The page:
This potential website development was outlined in the prior OIG Brief of the DOL back on May 24, 2017. The Brief notes that OIG agents of the DOL received special deputation from the DOJ, in conjunction with the multi-agency Anti-Trafficking Coordination Teams (ACTeams) Initiative, to investigate labor trafficking violations and other federal crimes. Enforcement cases described in the Brief include examples of those entering guilty pleas for submitting false documents to the DOL and to USCIS as well as those requiring the payment of unlawful kickbacks and the creation of false payroll records.

In addition to these DOL enforcement developments, DHS entered into a number of cross-agency agreements to improve inter-agency cooperation and access to data regarding H-1B compliance in particular. Most of these agreements were referenced in the October 20, 2017 DHS OIG report entitled, “USCIS Needs a Better Approach to Verify H-1B Visa Participants.” In the report, the USCIS Fraud Detection and National Security (FDNS) division indicated that it plans to double site visits in fiscal year 2018 depending on budget and resources. (i.e., 10,000 to 20,000) The report also outlined a higher level of coordination for compliance purposes between DOS and USCIS to enhance the sharing of USCIS site visit information through the External Source Site Visit and Verification Program of FDNS. In addition, on October 11, 2017, DOS announced a partnership with the Civil Rights Division of the Department of Justice (DOJ) to protect U.S. workers from discrimination and to combat fraud by employers who misuse visas. USCIS also indicated that it would use its Targeted Site Visit and Verification Program (TSVVP), which was launched in April of 2017, to provide more focus on:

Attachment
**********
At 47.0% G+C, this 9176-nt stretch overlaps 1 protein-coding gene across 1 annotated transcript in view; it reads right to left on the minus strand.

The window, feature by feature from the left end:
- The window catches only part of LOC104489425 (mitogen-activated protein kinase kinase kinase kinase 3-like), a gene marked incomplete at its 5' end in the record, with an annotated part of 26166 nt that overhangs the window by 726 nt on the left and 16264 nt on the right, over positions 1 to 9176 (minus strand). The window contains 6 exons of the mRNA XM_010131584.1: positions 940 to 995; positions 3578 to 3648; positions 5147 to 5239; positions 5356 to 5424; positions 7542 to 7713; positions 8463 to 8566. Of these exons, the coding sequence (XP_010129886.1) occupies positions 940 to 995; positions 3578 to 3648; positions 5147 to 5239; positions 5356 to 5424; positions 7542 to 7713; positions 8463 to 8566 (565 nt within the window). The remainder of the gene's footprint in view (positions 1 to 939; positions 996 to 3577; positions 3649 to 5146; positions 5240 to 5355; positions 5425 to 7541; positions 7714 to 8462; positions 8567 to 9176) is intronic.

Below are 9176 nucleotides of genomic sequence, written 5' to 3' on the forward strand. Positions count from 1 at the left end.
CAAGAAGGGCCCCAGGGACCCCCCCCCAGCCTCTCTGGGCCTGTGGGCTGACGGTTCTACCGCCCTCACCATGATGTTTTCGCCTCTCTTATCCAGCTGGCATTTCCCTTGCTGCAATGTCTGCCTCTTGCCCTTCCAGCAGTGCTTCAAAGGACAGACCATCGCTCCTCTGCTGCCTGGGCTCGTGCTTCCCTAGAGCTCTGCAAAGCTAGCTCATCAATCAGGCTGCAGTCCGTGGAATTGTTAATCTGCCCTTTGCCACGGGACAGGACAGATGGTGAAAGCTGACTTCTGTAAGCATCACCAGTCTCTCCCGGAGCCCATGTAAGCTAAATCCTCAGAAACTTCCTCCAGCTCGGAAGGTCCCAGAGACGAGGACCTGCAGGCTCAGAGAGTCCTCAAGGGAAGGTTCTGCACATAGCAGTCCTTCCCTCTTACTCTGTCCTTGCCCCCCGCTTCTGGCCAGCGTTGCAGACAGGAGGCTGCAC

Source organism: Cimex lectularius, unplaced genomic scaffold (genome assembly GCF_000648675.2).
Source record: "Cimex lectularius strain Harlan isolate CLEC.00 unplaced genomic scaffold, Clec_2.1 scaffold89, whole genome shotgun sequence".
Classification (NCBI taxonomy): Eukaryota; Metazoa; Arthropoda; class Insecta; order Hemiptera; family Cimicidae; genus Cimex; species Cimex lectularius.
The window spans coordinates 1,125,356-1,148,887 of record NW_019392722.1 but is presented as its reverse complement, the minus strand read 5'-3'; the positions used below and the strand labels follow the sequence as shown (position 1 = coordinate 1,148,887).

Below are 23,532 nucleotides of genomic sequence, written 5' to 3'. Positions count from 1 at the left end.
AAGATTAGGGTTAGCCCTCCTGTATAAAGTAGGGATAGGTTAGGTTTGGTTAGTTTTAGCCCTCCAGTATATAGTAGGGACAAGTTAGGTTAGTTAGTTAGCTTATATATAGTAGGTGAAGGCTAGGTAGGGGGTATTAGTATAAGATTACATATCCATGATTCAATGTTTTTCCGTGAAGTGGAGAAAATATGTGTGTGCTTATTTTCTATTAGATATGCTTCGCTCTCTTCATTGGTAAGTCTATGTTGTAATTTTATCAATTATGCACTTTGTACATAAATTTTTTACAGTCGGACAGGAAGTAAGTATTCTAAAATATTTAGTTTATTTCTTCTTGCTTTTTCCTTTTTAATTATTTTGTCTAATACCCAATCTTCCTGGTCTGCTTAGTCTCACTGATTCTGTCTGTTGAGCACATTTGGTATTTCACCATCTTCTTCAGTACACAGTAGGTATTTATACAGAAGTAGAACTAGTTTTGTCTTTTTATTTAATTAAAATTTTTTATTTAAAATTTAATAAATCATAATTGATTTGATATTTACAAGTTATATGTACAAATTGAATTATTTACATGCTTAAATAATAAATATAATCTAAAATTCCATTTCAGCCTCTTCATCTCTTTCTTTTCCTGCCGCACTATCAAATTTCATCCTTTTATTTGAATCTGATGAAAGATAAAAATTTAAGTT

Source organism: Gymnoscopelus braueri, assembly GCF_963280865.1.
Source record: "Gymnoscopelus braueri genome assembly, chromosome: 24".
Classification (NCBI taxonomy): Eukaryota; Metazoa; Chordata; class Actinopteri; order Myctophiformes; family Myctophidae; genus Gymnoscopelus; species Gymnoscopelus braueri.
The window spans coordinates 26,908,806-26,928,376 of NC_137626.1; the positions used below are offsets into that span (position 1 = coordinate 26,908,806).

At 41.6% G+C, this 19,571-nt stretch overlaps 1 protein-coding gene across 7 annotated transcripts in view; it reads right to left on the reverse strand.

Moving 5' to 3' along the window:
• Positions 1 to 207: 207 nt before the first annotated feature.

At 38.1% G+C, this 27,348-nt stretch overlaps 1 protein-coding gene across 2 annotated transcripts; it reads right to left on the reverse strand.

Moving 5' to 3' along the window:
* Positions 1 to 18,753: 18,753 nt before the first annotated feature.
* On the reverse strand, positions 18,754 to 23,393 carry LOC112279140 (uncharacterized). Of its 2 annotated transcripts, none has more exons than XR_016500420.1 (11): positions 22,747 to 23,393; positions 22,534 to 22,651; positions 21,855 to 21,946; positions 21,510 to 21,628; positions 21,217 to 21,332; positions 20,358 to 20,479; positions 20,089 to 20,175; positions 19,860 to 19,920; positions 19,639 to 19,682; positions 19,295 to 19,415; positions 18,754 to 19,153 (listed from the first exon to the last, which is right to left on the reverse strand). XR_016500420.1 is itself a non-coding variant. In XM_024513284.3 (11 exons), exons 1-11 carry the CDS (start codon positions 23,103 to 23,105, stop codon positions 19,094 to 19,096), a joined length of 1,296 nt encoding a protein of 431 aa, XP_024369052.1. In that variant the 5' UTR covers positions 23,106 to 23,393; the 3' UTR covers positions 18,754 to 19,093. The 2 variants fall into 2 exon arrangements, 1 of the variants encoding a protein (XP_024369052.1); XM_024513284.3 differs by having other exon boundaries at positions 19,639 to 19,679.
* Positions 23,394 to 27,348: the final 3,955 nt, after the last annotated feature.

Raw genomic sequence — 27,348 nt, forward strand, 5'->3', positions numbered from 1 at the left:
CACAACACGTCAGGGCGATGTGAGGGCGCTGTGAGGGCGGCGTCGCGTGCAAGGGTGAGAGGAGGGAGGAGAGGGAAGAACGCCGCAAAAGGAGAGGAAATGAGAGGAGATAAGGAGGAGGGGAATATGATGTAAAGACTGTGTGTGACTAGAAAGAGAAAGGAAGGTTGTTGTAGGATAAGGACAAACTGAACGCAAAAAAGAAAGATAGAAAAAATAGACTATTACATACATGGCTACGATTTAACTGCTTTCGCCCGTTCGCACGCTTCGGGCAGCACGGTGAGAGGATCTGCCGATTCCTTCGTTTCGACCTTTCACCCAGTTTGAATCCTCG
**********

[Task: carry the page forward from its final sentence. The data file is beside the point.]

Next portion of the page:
• Cases in which the employer’s basic business information cannot be verified through commercially available data;
  • H-1B dependent employers who have a high ratio of H-1B workers compared to U.S. workers; and
  • Employers petitioning for beneficiaries who work offsite at another company or organization’s location.

It is important to note that DOS is using the Visa Office in Washington, D.C. to make inquiries in the U.S. to H-1B employers regarding H-1B compliance. The e-mail address used is clientverification@state.gov. Please refer to Attachment 1 for typical questions. Information provided to FDNS or to the DOS verification unit is shared between the agencies.

If an individual responding for an employer to any of these agency inquiries is not trained as to the importance of why job duties, compensation, and location are critical for compliance, it is not difficult to imagine confusion being created with potentially serious repercussions. So, just as one might prepare for a Form I-9 audit visit from Immigration and Customs Enforcement (ICE), Homeland Security Investigations (HSI) officers, such compliance protocols are equally applicable for nonimmigrant work related visa compliance, particularly as to H-1B employees.

Some Must Dos:

  1. Employers should conduct an internal compliance audit to make sure that they have procedures in place to monitor that the terms of the nonimmigrant visa as to location, duties, and compensation remain unchanged.
  2. Employees should be a part of the compliance process and must know the scope of their authorized duties and the locations authorized. Reporting to human resources regarding possible changes must be encouraged.
  3. Any communications with compliance agents from the government should be documented and addressed by those with training and responsibility as to compliance with the nonimmigrant visa requirements.
  4. Each interaction with an agency, whether USCIS, DOL, or DOS should be treated as an adjudication. (There is no just going to get a stamp at the consulate.) It is critical that benefit applicants and their employers be prepared for compliance related questions. A visit with competent legal counsel should also be on the list.